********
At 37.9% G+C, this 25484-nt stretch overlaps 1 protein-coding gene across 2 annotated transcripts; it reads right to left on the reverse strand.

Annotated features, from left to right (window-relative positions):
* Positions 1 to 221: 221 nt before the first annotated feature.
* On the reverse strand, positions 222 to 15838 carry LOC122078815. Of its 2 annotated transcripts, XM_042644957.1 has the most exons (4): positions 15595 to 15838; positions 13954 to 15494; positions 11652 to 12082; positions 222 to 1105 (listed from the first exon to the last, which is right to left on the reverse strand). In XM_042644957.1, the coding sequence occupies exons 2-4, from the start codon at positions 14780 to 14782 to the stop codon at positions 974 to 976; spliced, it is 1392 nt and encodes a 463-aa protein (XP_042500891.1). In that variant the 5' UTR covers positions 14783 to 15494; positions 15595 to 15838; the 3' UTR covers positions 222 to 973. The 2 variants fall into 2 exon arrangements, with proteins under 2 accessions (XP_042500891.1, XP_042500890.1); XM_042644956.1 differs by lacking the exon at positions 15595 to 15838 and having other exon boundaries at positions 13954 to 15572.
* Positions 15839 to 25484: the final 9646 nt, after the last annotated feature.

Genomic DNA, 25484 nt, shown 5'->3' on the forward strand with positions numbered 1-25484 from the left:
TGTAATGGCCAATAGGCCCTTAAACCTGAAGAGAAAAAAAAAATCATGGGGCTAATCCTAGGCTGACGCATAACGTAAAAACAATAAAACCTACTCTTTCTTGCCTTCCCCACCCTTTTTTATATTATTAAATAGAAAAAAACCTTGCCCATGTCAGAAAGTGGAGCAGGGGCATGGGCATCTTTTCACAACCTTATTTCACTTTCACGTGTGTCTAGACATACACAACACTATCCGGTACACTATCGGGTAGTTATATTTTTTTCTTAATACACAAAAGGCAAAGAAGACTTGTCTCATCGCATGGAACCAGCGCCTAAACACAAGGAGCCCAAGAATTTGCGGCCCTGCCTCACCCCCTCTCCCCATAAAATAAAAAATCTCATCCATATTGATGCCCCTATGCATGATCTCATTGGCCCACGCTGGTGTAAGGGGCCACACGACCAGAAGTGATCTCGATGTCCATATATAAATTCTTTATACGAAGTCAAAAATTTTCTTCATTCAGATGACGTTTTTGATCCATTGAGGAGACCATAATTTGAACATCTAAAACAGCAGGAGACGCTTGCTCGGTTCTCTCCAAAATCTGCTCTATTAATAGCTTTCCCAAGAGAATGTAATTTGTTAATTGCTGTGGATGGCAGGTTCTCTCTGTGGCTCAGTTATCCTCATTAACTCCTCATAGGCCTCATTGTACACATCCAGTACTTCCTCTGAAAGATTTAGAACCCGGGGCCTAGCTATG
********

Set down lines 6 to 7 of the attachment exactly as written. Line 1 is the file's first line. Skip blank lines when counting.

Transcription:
Genomic DNA, 25484 nt, shown 5'->3' on the forward strand with positions numbered 1-25484 from the left:
TGTAATGGCCAATAGGCCCTTAAACCTGAAGAGAAAAAAAAAATCATGGGGCTAATCCTAGGCTGACGCATAACGTAAAAACAATAAAACCTACTCTTTCTTGCCTTCCCCACCCTTTTTTATATTATTAAATAGAAAAAAACCTTGCCCATGTCAGAAAGTGGAGCAGGGGCATGGGCATCTTTTCACAACCTTATTTCACTTTCACGTGTGTCTAGACATACACAACACTATCCGGTACACTATCGGGTAGTTATATTTTTTTCTTAATACACAAAAGGCAAAGAAGACTTGTCTCATCGCATGGAACCAGCGCCTAAACACAAGGAGCCCAAGAATTTGCGGCCCTGCCTCACCCCCTCTCCCCATAAAATAAAAAATCTCATCCATATTGATGCCCCTATGCATGATCTCATTGGCCCACGCTGGTGTAAGGGGCCACACGACCAGAAGTGATCTCGATGTCCATATATAAATTCTTTATACGAAGTCAAAAATTTTCTTCATTCAGATGACGTTTTTGATCCATTGAGGAGACCATAATTTGAACATCTAAAACAGCAGGAGACGCTTGCTCGGTTCTCTCCAAAATCTGCTCTATTAATAGCTTTCCCAAGAGAATGTAATTTGTTAATTGCTGTGGATGGCAGGTTCTCTCTGTGGCTCAGTTATCCTCATTAACTCCTCATAGGCCTCATTGTACACATCCAGTACTTCCTCTGAAAGATTTAGAACCCGGGGCCTAGCTATG